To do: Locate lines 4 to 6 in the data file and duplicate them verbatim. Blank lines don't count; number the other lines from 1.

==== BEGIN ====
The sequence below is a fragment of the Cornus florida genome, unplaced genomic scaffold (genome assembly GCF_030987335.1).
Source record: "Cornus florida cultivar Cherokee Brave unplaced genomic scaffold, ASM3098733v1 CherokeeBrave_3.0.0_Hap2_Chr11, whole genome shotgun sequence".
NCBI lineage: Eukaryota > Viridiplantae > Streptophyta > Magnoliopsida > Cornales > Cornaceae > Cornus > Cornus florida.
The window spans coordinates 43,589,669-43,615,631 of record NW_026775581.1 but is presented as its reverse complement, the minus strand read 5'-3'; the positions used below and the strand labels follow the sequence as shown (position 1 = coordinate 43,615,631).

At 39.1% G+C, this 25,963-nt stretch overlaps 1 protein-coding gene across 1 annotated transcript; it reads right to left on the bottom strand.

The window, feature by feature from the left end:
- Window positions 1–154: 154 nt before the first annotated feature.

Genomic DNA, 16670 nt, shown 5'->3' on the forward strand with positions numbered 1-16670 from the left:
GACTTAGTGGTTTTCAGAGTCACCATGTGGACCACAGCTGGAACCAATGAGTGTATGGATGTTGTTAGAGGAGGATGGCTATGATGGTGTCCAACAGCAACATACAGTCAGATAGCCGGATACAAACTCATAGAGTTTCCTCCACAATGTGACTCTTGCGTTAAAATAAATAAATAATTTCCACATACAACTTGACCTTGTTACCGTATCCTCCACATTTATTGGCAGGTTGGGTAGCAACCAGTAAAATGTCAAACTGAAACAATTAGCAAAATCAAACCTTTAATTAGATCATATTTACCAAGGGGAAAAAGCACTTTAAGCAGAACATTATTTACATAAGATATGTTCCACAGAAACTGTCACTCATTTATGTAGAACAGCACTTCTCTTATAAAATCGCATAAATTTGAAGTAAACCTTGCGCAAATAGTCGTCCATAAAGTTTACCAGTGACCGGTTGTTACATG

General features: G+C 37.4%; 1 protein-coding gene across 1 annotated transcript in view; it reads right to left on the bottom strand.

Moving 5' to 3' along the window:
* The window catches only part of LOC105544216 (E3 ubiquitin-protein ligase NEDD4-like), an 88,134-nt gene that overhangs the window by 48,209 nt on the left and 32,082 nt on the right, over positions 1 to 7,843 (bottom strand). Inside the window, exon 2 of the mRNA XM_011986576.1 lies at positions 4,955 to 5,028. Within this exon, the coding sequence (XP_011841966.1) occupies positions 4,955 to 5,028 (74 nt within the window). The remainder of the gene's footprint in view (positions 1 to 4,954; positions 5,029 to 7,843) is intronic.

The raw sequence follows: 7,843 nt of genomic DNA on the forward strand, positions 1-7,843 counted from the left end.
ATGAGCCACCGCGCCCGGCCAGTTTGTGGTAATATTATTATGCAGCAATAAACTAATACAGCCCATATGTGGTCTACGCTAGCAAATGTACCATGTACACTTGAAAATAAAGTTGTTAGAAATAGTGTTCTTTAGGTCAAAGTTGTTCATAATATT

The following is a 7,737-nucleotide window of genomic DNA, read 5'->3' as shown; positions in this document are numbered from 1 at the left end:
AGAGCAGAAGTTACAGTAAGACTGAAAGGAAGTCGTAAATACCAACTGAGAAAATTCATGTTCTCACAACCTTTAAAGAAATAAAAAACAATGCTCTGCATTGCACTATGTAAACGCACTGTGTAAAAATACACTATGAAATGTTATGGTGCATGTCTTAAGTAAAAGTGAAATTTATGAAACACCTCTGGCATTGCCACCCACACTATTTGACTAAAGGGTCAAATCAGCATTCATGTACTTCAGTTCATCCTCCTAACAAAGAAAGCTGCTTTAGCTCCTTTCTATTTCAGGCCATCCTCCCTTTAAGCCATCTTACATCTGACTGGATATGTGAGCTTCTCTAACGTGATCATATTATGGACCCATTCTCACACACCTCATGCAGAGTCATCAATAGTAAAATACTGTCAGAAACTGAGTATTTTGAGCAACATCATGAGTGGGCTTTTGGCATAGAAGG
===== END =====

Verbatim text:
The window spans coordinates 43,589,669-43,615,631 of record NW_026775581.1 but is presented as its reverse complement, the minus strand read 5'-3'; the positions used below and the strand labels follow the sequence as shown (position 1 = coordinate 43,615,631).

At 39.1% G+C, this 25,963-nt stretch overlaps 1 protein-coding gene across 1 annotated transcript; it reads right to left on the bottom strand.

The window, feature by feature from the left end: